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May 29, 2016 / 21 Iyar, 5776

Posts Tagged ‘victims’

Terror Victim’s Brother Interrupts Netanyahu During Official Memorial Day Speech

Wednesday, May 11th, 2016

By Michael Bachner/TPS

Jerusalem (TPS) – The brother of an Israeli man critically wounded in a terror attack lashed out at Prime Minister Benjamin Netanyahu on Wednesday afternoon during Netanyahu’s speech at the official memorial ceremony for Israel’s terror victims.

“Two months ago a terrorist shattered my brother’s skull, after I was injured 15 years ago, and the wounds still haven’t healed,” shouted Rami Cohen at Netanyahu from the audience, criticizing the government’s handling of the recent wave of terror attacks. “And now, again, we are acting leniently [toward terrorism] and don’t know how to deal with it.”

Rami is the brother of Tzvika Cohen, a security guard who was brutally attacked with an ax by 21-year-old Saadi Ali Abu Ahmad in February in the town of Ma’ale Adumim, near Jerusalem. Cohen was critically wounded in the attack and has not yet woken up from a coma. His life is still in danger.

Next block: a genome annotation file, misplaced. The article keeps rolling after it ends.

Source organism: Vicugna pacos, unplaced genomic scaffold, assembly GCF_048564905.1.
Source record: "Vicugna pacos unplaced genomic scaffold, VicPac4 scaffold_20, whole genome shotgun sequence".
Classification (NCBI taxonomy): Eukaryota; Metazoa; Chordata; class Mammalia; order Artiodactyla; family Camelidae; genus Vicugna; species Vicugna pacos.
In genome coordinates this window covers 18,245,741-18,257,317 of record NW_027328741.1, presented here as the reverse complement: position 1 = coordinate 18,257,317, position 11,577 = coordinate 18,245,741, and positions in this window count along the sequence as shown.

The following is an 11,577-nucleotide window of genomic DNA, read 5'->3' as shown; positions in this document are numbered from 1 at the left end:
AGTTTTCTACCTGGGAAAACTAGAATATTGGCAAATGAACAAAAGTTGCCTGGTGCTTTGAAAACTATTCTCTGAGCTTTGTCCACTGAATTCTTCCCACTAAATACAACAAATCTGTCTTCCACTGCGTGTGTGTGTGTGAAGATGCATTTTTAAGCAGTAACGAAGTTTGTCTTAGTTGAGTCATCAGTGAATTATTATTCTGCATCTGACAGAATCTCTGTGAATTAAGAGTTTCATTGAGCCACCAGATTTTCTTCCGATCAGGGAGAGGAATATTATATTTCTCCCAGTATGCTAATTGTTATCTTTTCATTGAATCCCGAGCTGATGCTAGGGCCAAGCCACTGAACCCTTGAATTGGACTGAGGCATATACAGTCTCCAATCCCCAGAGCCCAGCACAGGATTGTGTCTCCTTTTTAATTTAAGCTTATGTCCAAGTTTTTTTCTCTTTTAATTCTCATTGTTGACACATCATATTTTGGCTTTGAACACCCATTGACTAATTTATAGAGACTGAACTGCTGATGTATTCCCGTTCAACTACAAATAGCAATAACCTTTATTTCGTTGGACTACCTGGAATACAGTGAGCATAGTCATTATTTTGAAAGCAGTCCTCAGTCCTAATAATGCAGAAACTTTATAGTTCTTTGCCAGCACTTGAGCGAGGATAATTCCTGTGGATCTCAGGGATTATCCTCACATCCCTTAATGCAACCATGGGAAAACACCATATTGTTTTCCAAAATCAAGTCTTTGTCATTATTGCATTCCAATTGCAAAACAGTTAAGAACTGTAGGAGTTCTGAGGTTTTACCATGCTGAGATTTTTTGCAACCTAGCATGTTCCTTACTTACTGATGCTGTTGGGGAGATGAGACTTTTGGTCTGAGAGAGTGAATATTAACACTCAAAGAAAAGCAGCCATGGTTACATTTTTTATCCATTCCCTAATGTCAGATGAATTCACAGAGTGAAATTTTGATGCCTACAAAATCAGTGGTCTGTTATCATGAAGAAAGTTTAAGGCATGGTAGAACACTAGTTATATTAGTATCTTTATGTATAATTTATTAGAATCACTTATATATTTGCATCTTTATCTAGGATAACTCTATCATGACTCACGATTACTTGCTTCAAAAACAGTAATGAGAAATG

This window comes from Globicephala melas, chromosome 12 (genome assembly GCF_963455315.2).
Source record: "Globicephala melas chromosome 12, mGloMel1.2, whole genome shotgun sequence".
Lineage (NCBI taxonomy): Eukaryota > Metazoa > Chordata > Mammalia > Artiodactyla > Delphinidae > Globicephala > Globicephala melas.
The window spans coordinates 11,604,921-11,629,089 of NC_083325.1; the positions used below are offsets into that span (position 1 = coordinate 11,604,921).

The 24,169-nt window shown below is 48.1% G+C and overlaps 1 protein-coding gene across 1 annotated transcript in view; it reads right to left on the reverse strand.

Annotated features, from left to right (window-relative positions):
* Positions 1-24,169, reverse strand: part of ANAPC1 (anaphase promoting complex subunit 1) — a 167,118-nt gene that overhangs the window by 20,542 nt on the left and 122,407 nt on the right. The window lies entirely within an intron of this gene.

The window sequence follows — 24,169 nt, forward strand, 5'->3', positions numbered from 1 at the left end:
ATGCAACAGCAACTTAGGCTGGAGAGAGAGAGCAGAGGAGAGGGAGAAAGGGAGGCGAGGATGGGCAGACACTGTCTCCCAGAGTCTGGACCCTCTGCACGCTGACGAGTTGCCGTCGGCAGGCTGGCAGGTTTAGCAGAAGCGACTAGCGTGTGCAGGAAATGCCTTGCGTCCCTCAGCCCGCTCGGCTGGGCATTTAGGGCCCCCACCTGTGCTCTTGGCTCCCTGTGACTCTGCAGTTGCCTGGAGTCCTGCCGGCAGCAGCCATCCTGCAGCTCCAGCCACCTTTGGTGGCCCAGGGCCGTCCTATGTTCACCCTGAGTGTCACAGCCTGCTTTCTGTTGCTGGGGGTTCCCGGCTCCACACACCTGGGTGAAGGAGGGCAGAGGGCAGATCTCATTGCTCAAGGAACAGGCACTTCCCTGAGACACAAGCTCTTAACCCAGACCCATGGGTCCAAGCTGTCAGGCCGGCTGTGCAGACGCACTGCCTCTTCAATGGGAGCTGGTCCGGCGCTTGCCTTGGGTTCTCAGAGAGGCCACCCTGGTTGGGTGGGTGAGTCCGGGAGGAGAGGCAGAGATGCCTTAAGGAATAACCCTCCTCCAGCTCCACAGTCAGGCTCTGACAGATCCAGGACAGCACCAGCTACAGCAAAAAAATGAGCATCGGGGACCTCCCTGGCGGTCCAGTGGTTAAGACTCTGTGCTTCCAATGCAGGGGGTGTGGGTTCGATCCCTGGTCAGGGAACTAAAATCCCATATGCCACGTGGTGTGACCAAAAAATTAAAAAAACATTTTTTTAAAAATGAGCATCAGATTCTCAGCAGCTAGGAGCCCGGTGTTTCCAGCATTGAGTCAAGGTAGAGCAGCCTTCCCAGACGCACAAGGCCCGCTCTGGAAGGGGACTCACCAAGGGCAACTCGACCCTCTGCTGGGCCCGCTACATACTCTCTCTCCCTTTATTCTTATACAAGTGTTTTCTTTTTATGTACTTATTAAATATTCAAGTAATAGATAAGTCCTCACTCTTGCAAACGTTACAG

After his outburst, Cohen sat down and sobbed on his chair.

“I understand you. I belong to the same family,” Netanyahu replied, referring to the loss of his own brother, Jonathan, who was killed during the legendary 1976 raid in Entebbe, Uganda that freed 102 Jewish hostages.

TPS / Tazpit News Agency

Signs of Genuine Decency and Humanity at the UN? For Israeli Victims of Terror, a Fruitless Search.

Tuesday, May 10th, 2016

{Originally posted to the authors’ website, This Ongoing War}

Remember the murder of Dafna Meir, a Jewish nurse and a young mother of six children?

We wrote about it here [“18-Jan-16: Multiple Arab-on-Israeli attacks and a Jewish mother is murdered at her front door“]. We noted at the time that the BBC had managed to report that savage murder – by a youth who stabbed her to death at the door to her Otniel home in the presence of her children – without mentioning the word “terror” (or any variant of it) even once. A death. Maybe a crime. Perhaps an accident. Next.

Mrs Meir’s husband, at the urging of one of the Israeli terror victim groups, went to the United Nations along with his oldest daughter Ranana, aged 17, on April 19, 2016 to be present at a UN Security Council debate on the Middle East that was scheduled to touch on matters concerning the Arab/Israel conflict. (Background at Israel National News and Jerusalem Post.)